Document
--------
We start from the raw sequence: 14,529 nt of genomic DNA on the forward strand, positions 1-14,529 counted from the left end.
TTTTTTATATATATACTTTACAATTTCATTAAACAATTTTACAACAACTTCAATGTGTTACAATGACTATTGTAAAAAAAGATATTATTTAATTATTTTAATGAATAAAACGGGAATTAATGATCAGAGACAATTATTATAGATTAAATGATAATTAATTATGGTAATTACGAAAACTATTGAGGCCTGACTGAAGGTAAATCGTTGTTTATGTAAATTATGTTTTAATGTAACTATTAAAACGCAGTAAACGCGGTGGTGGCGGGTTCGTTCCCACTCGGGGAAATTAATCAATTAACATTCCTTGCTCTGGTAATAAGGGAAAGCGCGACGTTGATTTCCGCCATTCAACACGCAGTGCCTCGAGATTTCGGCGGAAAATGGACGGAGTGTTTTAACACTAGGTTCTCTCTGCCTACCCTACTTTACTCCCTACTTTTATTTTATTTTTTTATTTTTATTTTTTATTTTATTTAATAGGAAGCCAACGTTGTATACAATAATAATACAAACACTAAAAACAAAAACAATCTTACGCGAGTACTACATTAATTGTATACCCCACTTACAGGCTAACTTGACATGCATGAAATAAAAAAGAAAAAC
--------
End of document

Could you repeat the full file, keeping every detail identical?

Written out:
We start from the raw sequence: 14,529 nt of genomic DNA on the forward strand, positions 1-14,529 counted from the left end.
TTTTTTATATATATACTTTACAATTTCATTAAACAATTTTACAACAACTTCAATGTGTTACAATGACTATTGTAAAAAAAGATATTATTTAATTATTTTAATGAATAAAACGGGAATTAATGATCAGAGACAATTATTATAGATTAAATGATAATTAATTATGGTAATTACGAAAACTATTGAGGCCTGACTGAAGGTAAATCGTTGTTTATGTAAATTATGTTTTAATGTAACTATTAAAACGCAGTAAACGCGGTGGTGGCGGGTTCGTTCCCACTCGGGGAAATTAATCAATTAACATTCCTTGCTCTGGTAATAAGGGAAAGCGCGACGTTGATTTCCGCCATTCAACACGCAGTGCCTCGAGATTTCGGCGGAAAATGGACGGAGTGTTTTAACACTAGGTTCTCTCTGCCTACCCTACTTTACTCCCTACTTTTATTTTATTTTTTTATTTTTATTTTTTATTTTATTTAATAGGAAGCCAACGTTGTATACAATAATAATACAAACACTAAAAACAAAAACAATCTTACGCGAGTACTACATTAATTGTATACCCCACTTACAGGCTAACTTGACATGCATGAAATAAAAAAGAAAAAC